A local group of residents is spearheading an effort to spruce up a portion of the Trans Canada Trail that runs between Altona and Gretna.
The trail was once a CP Rail line that ran between the two communities, but has long since been abandoned.
Group Spokesman Jake Enns says their proposal includes planting about 85-hundred trees along the five-mile path. He said there are several reasons for taking on such an ambitious project.
"It would be a beautiful, natural attraction and a complement to the Altona park and the Gretna golf course. Trees are aesthetically pleasing, and trees benefit the environment, protect the soil from water and wind, and people using the trail would have some protection from the wind once they have grown bigger."
Enns said he has come up with a plan that would ensure the survival of the young saplings they would plant along the wide-open prairie landscape.
"The right-of-way that CPR had was about a hundred feet wide, and within that space, we could plant a row of evergreens on each side, some distance from the border so that they wouldn't interfere with farmers working their fields. We could plant another row between the first row and the trail itself. In other words, two rows on each side."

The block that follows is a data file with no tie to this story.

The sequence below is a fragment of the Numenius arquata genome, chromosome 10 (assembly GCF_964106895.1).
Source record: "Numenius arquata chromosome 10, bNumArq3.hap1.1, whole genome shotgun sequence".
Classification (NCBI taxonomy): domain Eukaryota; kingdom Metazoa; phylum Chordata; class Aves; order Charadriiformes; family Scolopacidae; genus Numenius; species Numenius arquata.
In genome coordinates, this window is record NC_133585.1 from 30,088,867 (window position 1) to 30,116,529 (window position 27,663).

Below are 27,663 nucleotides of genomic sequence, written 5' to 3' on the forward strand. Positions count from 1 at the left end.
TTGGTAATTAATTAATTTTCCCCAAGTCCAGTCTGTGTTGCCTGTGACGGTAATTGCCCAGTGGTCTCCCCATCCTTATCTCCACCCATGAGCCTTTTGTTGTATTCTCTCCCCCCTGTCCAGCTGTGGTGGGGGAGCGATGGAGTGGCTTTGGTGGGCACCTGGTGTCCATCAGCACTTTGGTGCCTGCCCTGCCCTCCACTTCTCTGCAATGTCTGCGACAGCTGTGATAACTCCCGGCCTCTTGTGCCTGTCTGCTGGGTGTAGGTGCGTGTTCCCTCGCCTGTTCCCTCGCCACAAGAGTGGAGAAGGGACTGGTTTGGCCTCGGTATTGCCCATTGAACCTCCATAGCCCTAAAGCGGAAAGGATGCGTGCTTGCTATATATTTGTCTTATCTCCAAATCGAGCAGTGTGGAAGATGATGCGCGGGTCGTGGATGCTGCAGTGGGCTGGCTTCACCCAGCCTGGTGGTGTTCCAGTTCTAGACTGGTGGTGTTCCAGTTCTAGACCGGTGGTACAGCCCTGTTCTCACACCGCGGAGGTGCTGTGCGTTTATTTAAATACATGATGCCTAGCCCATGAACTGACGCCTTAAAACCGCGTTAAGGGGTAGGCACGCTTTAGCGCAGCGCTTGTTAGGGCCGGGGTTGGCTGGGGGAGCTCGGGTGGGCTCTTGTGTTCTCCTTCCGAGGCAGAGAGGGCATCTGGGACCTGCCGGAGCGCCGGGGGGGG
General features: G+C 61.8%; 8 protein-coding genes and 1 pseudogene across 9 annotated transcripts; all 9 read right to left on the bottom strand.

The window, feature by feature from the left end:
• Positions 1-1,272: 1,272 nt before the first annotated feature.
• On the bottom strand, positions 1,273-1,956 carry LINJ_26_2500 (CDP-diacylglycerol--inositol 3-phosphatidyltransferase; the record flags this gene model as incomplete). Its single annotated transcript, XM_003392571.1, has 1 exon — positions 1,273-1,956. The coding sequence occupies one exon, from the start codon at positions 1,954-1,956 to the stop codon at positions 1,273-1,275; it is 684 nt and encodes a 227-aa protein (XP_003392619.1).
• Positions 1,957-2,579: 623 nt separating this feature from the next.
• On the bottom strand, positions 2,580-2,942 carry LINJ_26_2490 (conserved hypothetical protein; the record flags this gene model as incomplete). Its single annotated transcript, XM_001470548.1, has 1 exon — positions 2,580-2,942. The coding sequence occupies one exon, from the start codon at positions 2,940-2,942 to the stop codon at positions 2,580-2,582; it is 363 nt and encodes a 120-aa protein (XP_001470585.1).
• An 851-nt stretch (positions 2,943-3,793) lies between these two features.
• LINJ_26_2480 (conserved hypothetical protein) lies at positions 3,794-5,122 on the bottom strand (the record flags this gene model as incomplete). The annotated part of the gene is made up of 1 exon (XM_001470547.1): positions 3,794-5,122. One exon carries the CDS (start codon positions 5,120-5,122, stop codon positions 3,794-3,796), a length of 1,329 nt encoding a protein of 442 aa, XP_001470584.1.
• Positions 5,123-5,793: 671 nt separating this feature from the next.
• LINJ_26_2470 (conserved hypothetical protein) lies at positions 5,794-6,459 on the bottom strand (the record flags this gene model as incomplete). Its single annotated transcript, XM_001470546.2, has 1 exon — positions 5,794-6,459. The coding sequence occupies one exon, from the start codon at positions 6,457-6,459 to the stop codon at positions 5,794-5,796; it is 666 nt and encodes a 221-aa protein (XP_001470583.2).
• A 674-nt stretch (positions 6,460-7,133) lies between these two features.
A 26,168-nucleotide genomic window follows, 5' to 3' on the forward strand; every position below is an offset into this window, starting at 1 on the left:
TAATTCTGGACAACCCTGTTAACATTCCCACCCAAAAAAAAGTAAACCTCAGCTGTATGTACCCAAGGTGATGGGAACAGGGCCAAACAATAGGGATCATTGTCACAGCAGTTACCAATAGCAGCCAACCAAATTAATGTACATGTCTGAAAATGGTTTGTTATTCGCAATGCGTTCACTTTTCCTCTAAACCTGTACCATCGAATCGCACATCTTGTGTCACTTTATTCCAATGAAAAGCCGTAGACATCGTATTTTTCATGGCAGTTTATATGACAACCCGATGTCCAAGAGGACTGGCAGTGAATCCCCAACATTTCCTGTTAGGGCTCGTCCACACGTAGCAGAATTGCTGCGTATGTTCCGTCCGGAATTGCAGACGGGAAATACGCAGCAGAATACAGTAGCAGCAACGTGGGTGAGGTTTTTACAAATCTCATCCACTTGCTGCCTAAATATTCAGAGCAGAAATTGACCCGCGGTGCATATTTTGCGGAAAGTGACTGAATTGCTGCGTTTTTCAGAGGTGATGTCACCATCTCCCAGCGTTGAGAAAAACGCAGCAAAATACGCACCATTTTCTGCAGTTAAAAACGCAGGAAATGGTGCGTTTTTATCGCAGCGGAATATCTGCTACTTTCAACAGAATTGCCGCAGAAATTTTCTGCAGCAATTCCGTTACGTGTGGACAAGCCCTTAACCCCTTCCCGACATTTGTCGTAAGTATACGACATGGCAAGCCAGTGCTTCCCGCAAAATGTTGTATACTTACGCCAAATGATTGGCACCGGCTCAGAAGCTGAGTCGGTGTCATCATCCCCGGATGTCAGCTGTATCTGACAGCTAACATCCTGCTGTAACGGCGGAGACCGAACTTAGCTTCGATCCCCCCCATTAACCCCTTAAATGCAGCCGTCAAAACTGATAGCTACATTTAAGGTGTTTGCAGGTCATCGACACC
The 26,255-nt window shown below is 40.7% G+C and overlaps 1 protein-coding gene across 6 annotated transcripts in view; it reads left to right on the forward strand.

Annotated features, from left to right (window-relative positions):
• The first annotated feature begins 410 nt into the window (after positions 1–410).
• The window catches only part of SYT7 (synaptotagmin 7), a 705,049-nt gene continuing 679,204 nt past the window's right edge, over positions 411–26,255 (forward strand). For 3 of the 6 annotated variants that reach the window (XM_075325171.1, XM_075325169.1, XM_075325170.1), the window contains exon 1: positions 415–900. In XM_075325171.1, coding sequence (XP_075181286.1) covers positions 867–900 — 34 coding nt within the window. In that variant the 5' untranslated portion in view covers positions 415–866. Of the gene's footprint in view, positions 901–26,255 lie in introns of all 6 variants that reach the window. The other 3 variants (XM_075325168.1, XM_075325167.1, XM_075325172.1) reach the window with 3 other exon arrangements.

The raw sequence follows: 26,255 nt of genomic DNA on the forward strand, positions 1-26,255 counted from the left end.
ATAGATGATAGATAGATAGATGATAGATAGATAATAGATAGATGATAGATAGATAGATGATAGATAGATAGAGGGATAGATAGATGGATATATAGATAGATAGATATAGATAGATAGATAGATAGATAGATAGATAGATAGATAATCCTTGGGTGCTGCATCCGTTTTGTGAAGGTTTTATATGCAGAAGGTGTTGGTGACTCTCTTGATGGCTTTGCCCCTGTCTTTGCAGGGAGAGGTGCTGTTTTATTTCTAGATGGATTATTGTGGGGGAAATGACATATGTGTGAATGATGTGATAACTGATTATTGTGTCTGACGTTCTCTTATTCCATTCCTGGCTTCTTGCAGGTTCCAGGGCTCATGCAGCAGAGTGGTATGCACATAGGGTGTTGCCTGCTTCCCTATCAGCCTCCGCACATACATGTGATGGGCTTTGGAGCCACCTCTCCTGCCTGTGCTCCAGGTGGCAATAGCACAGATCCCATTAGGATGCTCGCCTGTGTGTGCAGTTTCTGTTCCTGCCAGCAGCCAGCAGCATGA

The proposal calls for planting different kinds of trees, interspersed with shrubs to create some variety. Enns said Rhineland Municipality has offered to help with some of the surveying, and the town of Altona would assist with some of the watering of the trees. That would basically leave his committee with the work of planting.
"We would like all the help we can get in that regard because we can only plant so many trees by ourselves. It would be great if people would volunteer and help us plant."
The project will cost about $70,000 to complete, according to Enns and that means they will need to do some fundraising and apply for some government grants.
Enns feels they could begin work once farmers have taken their crops off in fall to allow them to prepare the trail area for the trees that would likely be planted the next year.